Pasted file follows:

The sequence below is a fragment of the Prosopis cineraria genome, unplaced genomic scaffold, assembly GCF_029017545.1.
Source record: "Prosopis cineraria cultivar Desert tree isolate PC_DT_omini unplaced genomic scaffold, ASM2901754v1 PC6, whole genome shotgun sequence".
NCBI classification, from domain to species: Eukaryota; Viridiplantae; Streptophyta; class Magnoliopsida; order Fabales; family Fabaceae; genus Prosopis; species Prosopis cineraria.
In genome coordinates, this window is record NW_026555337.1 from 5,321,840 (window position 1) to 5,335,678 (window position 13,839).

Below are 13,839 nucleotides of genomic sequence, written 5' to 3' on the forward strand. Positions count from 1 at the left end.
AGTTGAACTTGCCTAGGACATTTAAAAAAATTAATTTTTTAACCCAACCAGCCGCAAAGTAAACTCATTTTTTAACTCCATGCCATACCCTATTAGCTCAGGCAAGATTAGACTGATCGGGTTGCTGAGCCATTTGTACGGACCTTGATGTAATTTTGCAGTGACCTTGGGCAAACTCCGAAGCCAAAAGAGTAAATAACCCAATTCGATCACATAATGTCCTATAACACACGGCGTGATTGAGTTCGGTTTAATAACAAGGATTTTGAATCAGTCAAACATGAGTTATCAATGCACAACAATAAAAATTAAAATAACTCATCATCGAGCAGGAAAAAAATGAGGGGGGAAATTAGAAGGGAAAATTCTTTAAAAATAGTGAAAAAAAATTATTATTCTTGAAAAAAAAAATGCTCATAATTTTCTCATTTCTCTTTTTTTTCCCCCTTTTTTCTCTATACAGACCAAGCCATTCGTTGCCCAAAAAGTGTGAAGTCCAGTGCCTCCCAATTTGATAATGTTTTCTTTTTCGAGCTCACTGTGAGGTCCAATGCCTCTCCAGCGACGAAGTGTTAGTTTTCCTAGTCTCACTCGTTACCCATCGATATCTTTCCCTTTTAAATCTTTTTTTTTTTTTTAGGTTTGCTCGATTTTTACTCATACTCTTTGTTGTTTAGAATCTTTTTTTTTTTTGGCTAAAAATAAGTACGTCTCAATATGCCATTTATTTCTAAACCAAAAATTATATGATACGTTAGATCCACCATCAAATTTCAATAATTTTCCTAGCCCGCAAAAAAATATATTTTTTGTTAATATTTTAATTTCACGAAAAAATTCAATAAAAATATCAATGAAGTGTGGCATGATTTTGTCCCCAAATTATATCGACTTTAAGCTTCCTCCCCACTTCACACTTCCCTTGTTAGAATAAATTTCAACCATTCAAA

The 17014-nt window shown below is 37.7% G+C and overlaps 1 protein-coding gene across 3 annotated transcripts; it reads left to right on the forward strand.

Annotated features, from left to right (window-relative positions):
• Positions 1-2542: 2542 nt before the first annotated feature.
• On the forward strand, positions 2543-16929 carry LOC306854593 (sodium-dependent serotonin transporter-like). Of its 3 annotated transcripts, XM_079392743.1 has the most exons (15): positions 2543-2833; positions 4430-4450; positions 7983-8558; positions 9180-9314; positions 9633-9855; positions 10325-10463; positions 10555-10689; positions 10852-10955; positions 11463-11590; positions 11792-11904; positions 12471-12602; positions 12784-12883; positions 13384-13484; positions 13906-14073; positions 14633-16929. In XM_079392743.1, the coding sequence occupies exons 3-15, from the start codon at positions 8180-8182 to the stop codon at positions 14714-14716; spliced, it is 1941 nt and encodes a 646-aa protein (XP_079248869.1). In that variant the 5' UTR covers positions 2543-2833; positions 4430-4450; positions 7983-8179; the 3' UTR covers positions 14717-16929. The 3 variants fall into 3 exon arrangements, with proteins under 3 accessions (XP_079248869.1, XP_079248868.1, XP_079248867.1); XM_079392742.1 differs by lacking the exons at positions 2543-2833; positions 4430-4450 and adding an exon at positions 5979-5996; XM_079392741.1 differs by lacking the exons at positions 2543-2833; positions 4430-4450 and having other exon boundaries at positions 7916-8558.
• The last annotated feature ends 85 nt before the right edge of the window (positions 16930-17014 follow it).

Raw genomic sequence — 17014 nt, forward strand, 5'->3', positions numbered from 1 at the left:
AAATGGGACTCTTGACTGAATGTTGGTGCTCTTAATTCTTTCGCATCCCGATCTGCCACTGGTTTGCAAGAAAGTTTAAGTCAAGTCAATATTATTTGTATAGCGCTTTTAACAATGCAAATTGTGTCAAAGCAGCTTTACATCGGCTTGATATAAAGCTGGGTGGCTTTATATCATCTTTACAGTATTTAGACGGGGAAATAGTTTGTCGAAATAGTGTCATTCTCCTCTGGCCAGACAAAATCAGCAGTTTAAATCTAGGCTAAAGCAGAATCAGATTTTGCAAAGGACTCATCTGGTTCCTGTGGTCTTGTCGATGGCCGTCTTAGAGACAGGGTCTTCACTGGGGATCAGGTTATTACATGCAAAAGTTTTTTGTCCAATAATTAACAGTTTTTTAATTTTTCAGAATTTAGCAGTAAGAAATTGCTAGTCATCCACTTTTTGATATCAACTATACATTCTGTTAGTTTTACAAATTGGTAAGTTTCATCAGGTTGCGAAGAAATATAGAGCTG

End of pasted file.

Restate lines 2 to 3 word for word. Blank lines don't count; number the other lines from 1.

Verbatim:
Source record: "Prosopis cineraria cultivar Desert tree isolate PC_DT_omini unplaced genomic scaffold, ASM2901754v1 PC6, whole genome shotgun sequence".
NCBI classification, from domain to species: Eukaryota; Viridiplantae; Streptophyta; class Magnoliopsida; order Fabales; family Fabaceae; genus Prosopis; species Prosopis cineraria.